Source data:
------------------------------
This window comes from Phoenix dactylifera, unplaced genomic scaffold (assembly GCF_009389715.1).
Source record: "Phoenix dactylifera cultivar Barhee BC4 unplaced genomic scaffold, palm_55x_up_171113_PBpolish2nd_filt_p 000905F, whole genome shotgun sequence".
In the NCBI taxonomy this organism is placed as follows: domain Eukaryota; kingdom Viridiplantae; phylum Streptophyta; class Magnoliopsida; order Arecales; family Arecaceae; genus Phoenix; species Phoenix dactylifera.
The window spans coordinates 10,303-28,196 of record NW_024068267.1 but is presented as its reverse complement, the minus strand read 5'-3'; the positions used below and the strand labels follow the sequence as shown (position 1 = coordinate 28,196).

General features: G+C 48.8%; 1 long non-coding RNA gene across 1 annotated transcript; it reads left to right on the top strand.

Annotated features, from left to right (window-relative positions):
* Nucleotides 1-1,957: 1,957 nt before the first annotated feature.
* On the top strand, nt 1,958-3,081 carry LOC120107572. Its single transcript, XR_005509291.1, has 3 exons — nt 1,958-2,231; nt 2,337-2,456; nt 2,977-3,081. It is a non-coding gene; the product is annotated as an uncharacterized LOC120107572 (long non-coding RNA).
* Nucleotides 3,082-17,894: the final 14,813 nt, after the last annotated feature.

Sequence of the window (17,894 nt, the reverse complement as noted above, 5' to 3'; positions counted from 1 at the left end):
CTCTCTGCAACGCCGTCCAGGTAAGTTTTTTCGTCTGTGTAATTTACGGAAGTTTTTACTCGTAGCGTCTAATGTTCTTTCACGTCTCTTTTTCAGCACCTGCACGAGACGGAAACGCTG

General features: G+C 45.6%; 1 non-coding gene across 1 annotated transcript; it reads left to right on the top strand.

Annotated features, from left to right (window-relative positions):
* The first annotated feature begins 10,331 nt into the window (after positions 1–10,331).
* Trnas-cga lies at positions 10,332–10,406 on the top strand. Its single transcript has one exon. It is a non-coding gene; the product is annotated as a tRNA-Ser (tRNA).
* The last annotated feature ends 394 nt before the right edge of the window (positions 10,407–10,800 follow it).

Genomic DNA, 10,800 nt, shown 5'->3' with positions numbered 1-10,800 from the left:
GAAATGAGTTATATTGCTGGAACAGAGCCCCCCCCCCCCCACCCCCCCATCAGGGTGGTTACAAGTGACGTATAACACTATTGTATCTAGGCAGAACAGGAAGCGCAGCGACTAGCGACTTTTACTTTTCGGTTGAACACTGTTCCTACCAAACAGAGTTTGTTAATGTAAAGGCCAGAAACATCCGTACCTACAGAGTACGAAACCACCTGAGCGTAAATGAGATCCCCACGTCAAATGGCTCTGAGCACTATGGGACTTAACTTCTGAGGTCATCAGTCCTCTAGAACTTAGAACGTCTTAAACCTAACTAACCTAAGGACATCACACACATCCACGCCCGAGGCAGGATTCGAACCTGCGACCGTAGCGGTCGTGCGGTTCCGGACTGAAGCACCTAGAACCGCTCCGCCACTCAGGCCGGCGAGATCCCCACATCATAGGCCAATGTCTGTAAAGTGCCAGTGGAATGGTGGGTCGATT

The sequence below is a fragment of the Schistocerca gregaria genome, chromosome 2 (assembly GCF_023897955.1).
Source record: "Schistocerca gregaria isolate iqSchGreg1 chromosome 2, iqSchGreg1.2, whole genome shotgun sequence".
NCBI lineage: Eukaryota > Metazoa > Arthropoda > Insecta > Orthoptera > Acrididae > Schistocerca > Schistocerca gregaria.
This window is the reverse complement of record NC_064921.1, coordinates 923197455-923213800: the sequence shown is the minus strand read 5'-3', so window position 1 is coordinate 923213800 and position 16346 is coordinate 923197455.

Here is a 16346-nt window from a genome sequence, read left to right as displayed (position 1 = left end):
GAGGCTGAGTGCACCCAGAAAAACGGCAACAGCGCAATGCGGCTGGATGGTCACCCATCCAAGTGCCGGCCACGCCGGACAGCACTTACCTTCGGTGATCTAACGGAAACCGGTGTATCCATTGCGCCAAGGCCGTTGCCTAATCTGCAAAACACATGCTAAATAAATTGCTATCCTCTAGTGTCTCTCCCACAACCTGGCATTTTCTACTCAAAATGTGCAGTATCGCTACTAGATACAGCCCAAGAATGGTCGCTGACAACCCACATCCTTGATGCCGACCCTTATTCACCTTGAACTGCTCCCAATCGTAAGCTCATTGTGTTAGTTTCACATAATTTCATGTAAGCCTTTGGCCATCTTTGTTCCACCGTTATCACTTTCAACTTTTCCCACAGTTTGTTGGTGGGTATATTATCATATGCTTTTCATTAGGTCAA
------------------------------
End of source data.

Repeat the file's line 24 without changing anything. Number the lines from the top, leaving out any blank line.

GAGGCTGAGTGCACCCAGAAAAACGGCAACAGCGCAATGCGGCTGGATGGTCACCCATCCAAGTGCCGGCCACGCCGGACAGCACTTACCTTCGGTGATCTAACGGAAACCGGTGTATCCATTGCGCCAAGGCCGTTGCCTAATCTGCAAAACACATGCTAAATAAATTGCTATCCTCTAGTGTCTCTCCCACAACCTGGCATTTTCTACTCAAAATGTGCAGTATCGCTACTAGATACAGCCCAAGAATGGTCGCTGACAACCCACATCCTTGATGCCGACCCTTATTCACCTTGAACTGCTCCCAATCGTAAGCTCATTGTGTTAGTTTCACATAATTTCATGTAAGCCTTTGGCCATCTTTGTTCCACCGTTATCACTTTCAACTTTTCCCACAGTTTGTTGGTGGGTATATTATCATATGCTTTTCATTAGGTCAA